New York City Health Atlas

Injury ER Visits

Compare This Metric

Description

Number of emergency room visits for injuries, poisonings, or accidents.


Calculation

Number of ER visits for injuries per 1,000 population.


Source

Statewide Planning and Research Cooperative System (SPARCS) Outpatient Data, 2011-2013.


Years of Data

2011-2013


Additional Resources

City Wide Average

76.0

Census Tract 4120500 Average

49.6

Averages

Hide Show

76.0 City-Wide
51.9 Queens
49.6 Tract

Census Tract 4120500

Hide Show

Injury ER Visit Rate Population (2011-2013)
All 49.6 7,809

Sex

Female 42.3 4,018
Male 67.3 3,788

Race/Ethnicity

Asian/Pacific Islander 10.0 6,006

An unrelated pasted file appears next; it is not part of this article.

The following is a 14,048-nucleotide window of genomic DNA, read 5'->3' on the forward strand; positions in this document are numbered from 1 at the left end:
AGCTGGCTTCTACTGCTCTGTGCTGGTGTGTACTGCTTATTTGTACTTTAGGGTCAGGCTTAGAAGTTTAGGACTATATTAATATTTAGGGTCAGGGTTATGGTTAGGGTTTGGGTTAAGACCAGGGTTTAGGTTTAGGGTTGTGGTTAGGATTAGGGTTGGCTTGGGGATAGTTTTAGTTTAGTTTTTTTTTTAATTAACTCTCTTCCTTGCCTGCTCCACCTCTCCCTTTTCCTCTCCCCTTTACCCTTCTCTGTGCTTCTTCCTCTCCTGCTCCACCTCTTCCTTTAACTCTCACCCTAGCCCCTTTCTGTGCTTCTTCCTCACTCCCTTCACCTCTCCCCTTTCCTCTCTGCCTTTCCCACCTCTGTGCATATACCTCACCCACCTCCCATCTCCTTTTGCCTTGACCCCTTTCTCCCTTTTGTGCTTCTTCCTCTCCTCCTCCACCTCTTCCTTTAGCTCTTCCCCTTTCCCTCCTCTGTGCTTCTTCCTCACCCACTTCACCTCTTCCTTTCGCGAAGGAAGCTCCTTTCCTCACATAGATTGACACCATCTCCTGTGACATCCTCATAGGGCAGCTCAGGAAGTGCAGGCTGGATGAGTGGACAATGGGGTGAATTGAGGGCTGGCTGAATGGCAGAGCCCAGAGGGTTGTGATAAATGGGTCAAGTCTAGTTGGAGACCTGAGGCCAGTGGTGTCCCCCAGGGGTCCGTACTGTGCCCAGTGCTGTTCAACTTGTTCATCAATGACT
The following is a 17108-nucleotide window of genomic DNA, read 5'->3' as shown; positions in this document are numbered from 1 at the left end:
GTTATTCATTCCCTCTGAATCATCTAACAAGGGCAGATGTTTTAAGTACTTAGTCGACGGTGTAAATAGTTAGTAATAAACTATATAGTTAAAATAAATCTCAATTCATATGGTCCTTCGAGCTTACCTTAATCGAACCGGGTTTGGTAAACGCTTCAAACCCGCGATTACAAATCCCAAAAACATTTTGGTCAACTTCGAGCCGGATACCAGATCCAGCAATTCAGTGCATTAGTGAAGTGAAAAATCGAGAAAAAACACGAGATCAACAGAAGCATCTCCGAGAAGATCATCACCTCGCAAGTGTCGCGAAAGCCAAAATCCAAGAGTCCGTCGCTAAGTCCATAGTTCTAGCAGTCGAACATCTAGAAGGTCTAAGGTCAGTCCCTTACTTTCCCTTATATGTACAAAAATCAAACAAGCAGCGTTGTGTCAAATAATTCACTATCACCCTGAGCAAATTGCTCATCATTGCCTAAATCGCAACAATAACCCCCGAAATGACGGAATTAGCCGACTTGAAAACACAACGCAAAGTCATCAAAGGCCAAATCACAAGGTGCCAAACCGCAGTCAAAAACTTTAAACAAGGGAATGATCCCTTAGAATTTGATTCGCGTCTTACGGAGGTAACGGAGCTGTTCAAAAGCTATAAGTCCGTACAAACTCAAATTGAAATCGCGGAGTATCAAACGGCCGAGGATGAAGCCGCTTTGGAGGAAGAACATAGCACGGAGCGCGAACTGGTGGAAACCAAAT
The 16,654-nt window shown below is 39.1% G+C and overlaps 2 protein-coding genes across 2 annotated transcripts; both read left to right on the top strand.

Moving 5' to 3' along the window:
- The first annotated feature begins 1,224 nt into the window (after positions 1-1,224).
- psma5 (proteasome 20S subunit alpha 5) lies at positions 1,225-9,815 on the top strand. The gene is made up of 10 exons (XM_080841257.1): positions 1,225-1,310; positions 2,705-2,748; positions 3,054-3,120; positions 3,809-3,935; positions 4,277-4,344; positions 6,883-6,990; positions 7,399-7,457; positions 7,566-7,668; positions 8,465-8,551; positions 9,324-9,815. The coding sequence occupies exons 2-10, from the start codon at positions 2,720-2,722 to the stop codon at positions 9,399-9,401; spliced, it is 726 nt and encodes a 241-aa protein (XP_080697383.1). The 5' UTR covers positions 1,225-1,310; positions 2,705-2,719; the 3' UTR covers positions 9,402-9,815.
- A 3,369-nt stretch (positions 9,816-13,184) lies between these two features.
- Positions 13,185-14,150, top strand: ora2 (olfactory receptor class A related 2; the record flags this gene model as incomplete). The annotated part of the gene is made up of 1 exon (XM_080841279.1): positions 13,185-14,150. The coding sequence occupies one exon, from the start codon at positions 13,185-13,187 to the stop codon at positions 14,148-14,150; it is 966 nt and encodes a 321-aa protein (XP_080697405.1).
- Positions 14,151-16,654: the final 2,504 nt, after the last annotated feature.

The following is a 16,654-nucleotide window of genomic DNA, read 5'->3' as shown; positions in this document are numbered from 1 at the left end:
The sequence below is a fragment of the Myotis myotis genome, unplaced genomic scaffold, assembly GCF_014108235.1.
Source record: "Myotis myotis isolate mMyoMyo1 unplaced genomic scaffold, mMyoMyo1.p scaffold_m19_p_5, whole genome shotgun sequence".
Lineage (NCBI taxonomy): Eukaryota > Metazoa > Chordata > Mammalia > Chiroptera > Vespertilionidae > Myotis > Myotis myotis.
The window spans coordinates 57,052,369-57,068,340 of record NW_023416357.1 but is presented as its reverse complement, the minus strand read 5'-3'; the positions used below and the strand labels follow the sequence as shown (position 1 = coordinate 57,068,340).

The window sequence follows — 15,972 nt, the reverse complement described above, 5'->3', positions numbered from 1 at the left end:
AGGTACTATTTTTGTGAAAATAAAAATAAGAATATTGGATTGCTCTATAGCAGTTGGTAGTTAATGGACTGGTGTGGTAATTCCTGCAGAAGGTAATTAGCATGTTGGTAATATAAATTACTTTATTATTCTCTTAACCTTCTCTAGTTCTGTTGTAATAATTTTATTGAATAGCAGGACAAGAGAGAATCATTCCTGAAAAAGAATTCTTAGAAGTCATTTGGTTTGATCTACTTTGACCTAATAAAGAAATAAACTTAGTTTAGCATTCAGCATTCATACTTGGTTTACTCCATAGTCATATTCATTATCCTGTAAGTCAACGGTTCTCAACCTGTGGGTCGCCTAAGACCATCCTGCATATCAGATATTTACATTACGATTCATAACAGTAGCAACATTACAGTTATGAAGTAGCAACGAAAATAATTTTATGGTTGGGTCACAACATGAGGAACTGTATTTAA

Black 456.6 173
Hispanic 277.2 451
White 124.4 836

Age

0-14 years 75.7 1,163
15-24 years 151.6 376
25-34 years 77.2 855
35-44 years 32.4 1,388
45-54 years 42.0 952
55-64 years 32.3 899
65-74 years 37.4 775
75+ years 24.3 1,360
Download Table (.CSV)

Correlation Is Not Causation

In statistics, correlation is a measure of association between two numeric variables. The strength of correlation between two variables is represented by the correlation coefficient, represented by the abbreviation r. Correlation coefficients range between -1 to 1.

Though the correlation coefficient indicates the strength of an association, it does not provide information about whether the change in one variable is caused by the other.

For example, if the correlation between adult smoking prevalence and child poverty is 0.7—a strong correlation—we cannot say either that adult smoking causes child poverty or, inversely, that child poverty causes smoking. We only know that as one of these variables increases, the other tends to increases.